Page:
staff, November 17, 2014

In his ?day job,? Dr. Rafat Abonour is a professor of medicine and a researcher at Indiana University specializing in multiple myeloma, a rare blood cancer. But he?s also a running and cycling enthusiast, and for the past decade, he?s managed to combine these two sides of his life.

In 2005, a group of Abonour?s patients came to him with the idea to start a 5K to raise money for myeloma awareness and research. But he had another idea.

?I said, ?Listen. You guys come to me from all over the state and surrounding areas for second opinions. Why don?t I go to your town and spread the word about your disease and get interest???

The patients loved it. As an endurance runner, Abonour?s first thought was to run from town to town, but on further reflection, he realized a combination of running and biking might be a better way to cover more ground.

The first year, Abonour traveled from Indianapolis to Ft. Wayne, Ind., a distance of approximately 120 miles. He covered the mileage over two days, cycling the first and running the second.

Over the next decade, that trip morphed into an annual cycling event called Miles for Myeloma.

Dr. Rafat Abonour

Each year, the route of Miles for Myeloma changes. Abonour and about 25 supporters make the trek along the predetermined course. This dedicated group of patient friends and family members visit towns to spread awareness. Sometimes patients themselves will ride part or all of the way with the group.

Abonour is assisted by a dedicated group of volunteers who organize the event: the Miles for Myeloma committee. Abonour chooses the cities, and the committee plans a safe route, recruits police escorts for busy areas, finds hotels and coordinates meals. One volunteer brings an RV each year and drives the route, carrying food and supplies and stopping to support the cyclists.

?Those stops are really amazing because obviously we nourish ourselves, but we also nourish our souls,? Abonour said. ?We cry and laugh and reflect on the purpose of this event, which is really to bring people together to try to rally about a cause that will hopefully better the life of a patient with myeloma.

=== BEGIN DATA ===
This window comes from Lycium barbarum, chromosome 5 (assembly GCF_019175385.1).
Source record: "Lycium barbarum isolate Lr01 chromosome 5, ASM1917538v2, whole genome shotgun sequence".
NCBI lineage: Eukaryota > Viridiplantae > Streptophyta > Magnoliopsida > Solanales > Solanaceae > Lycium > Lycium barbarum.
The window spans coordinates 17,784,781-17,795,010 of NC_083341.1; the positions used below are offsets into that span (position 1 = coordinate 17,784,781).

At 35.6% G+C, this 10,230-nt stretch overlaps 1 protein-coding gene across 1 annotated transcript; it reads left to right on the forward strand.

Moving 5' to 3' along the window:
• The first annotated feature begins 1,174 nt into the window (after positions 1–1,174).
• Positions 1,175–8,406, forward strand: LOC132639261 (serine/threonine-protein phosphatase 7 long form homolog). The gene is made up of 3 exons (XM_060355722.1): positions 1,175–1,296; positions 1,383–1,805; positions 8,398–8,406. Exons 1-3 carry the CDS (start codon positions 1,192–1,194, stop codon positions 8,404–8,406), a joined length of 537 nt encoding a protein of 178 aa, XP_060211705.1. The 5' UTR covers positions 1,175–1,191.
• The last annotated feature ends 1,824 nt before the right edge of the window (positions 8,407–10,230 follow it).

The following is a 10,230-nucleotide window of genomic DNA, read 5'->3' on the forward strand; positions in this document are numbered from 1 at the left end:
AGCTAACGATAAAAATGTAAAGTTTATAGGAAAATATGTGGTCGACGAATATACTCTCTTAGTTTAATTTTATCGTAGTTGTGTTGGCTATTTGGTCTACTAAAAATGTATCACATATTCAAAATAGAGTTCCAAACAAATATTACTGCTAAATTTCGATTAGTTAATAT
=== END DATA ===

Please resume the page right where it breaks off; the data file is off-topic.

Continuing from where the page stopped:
?I cannot do it without these wonderful volunteers,? he added. ?It?s just amazing what they do and how they rally everybody, and it?s been a wonderful ride because of them.?

In October 2014, Miles for Myeloma celebrated its 10th year with a special three-day ride. When the cyclists finished their journey in Indianapolis, almost 500 people were there to greet them - patients, families and IU colleagues.

During the past decade, Miles for Myeloma helped raise about $2.75 million for multiple myeloma research and treatment. The money raised has made a significant impact on IU?s work on this disease.

?We now have five members who are myeloma experts doing good research,? Abonour explained. ?Part of recruiting them to Indiana, part of retaining them here, part of the funds needed to manage their labs - [all that] was possible because of Miles for Myeloma.

?I?m really proud of the people I work with who have been dedicated to this program. The patients and their families are incredible.?

By Laura Depta